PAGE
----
Amherst Quartet avoids all the potholes

Works reviewed: 
Concerto No. 1 BWV 592, Johann Sebastian Bach
Quatuor, op. 122 (1942), Joseph Jongen
Quartet No. 1 (1992), Stephen Parisi
Phantom Melos (1981), Rocco Di Pietro
All Blues, Miles Davis
Buffalo News
Buffalo, NY
Oct 31 1994
Herman Trotter

Fresh from a tour touching down in Erie, Pa., and Beaufort, S.C., during which they played to capacity audiences, the Amherst Saxophone Quartet returned to its home base on Sunday evening to do its bit for the opening festivities at the new UB Center for the Arts and was greeted by a sparse crowd estimated at less than a quarter of a house.

They offered, for the only time in this area, the same program with which they will tour all season. It was comprised of transcriptions, original works for saxes and the ensemble's signature closing mix of jazz and ragtime.

The only work common to this program and the first of the ensemble's series programs offered earlier in October was the opening transcription of a composition by Bach, which the program erroneously identified simply as "K.592." Most listeners, of course, recognized this as a misplaced Mozart Koechel Number.

In his jovial verbal correction of this error, however, spokesman Steve Rosenthal never did fully identify the Bach work in question. It's the Bach-Vivaldi Concerto No. 1 for Solo Organ, BWV 592. Other than noting that the brief, three-movement concerto was played with a good pulse, pliant phrasing and very deft dovetailing of the Finale's lightning fast exchanges, I'd refer the reader to contributing critic Kenneth Young's review in the Oct. 11 for a unique viewpoint on this work.

The three original works for saxes at the center of the program were the meat and potatoes of this concert, but carefully varied in their flavors.

The form of Belgian composer Joseph Jongen's Saxophone Quartet was hard to discern — either a multi-movement work played without pauses or perhaps just a free fantasy. At any rate, it opened with the baritone sax in a rhythmic figure of a rather jaunty demeanor which set a sort of dominant tone. The music then proceeded through several contrasting sections, some with wonderfully fanciful and ornate lyric lines, in which serious and insouciant attitudes seemed to jockey for dominance. But over the longer pull that opening jovial, jaunty ambience kept returning like the rondo theme in a classical symphony or sonata. The extraordinary ensemble performance in the work's tricky rhythms held the larger' form together and emphasized both its serious overall intent and its more playful subsections.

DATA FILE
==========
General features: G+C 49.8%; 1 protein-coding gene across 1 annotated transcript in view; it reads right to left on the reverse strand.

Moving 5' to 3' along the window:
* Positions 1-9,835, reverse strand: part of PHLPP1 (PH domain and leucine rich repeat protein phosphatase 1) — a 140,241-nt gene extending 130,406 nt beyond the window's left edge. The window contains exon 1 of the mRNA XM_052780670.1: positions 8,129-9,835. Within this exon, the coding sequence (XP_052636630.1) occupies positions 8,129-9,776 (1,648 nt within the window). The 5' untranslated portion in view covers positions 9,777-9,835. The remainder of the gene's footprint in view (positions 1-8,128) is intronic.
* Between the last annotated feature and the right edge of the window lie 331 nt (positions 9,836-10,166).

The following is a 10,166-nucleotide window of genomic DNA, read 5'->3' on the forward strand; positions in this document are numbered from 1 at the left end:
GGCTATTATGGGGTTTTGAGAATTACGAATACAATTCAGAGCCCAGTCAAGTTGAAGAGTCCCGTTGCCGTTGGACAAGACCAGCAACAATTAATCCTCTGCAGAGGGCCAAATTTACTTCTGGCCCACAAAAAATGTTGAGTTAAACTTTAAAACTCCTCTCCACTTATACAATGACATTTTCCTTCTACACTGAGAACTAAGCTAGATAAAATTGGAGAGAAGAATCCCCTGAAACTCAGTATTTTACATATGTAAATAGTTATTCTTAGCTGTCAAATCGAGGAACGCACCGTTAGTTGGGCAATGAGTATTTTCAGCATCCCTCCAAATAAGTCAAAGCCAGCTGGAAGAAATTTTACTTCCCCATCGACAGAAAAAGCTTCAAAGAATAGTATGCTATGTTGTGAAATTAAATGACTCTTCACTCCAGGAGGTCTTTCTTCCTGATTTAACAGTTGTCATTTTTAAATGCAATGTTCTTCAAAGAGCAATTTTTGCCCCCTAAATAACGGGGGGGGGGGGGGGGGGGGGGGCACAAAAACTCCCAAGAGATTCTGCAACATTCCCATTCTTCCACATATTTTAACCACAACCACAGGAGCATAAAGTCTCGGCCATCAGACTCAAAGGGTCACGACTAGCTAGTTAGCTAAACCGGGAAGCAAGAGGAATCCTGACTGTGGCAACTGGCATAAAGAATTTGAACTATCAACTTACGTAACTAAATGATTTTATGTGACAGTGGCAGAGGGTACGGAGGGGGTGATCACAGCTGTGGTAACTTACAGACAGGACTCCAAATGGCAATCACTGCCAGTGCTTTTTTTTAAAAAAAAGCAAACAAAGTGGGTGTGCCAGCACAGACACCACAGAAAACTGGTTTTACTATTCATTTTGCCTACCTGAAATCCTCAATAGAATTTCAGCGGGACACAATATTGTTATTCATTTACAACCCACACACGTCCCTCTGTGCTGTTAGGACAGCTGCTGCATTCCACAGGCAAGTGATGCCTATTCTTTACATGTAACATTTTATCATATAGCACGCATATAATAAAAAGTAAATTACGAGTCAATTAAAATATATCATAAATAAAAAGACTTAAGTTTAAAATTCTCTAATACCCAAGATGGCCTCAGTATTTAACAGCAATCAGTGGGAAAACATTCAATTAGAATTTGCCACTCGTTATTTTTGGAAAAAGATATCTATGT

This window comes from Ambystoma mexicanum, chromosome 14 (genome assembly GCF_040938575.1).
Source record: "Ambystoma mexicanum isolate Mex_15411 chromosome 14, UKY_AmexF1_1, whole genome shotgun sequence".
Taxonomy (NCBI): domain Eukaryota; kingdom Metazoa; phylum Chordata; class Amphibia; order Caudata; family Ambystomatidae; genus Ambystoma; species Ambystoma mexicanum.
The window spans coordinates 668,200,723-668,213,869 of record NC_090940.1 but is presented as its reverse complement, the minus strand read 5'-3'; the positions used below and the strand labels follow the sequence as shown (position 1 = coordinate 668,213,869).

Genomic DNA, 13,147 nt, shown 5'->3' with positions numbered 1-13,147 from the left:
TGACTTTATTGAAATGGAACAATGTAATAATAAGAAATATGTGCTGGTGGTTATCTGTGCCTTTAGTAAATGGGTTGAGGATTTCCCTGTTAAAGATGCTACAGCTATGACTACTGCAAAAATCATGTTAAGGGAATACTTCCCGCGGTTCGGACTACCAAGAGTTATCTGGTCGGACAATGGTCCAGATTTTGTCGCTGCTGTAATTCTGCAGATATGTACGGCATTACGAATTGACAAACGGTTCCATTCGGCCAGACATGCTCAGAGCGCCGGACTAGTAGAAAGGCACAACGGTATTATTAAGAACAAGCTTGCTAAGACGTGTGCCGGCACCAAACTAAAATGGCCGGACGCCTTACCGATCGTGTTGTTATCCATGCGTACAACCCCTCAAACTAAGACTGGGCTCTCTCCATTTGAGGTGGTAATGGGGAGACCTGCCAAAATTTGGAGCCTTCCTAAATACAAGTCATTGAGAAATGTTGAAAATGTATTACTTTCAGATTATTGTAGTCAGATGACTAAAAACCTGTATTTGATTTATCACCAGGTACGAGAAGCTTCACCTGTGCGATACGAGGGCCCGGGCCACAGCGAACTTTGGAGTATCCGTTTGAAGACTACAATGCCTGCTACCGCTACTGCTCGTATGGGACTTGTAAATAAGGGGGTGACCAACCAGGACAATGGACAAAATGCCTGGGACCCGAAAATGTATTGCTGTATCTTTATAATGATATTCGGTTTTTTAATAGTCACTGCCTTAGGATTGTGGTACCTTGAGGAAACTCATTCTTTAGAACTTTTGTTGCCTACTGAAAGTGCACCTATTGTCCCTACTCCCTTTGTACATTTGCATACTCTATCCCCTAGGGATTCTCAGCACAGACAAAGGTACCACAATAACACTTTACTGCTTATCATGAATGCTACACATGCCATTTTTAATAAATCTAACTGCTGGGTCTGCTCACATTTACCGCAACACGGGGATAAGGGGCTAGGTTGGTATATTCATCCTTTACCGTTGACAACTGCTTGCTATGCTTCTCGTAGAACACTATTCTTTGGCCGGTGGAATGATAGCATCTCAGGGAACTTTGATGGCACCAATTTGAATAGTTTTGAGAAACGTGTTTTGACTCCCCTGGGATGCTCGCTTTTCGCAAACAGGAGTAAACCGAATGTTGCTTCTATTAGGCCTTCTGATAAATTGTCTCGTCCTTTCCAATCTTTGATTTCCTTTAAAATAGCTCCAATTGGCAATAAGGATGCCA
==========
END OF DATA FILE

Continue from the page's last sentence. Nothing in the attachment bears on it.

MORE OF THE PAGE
Grand Island composer Stephen Parisi's Saxophone Quartet (11 years in the making, 1980-91) is of a lighter but no less intriguing intent. Its three movements evoked reminiscences ranging from updated old English dances with lots of assertive noodling overlays, to a restful and flowing center with a slight blues tinge, and an almost pointillist final movement, jabbing and assertive with rhythmic pitfalls everywhere. The ASQ avoided all those potholes, playing with technical brilliance while preserving the genial nature of the score.

Former Buffalonian Rocco DiPietro's "Phantom Melos" was quite different, very open in texture, groping and mysterious in its questing lyrical lines, and occasionally dropping an extended phrase with operatic aria resonances. Its apparent climax was reached in a complicated, chattery, cacophonous, staccato section, only to relax into ghostly harmonies and receding tension and the musicians, one by one, stopped playing and turned off their stand lights to end in total darkness.

Jazz and rags concluded the program, with works of Eubie Blake, Euday Bowman, ASQ member Russ Carere and Miles Davis. The latter's "All Blues" in an arrangement by Harry Fackelman was a standout, with its fanciful solos by soprano Sal Andolina and alto Carere over a rocking blues ostinato figure.

Amherst Quartet avoids all the potholes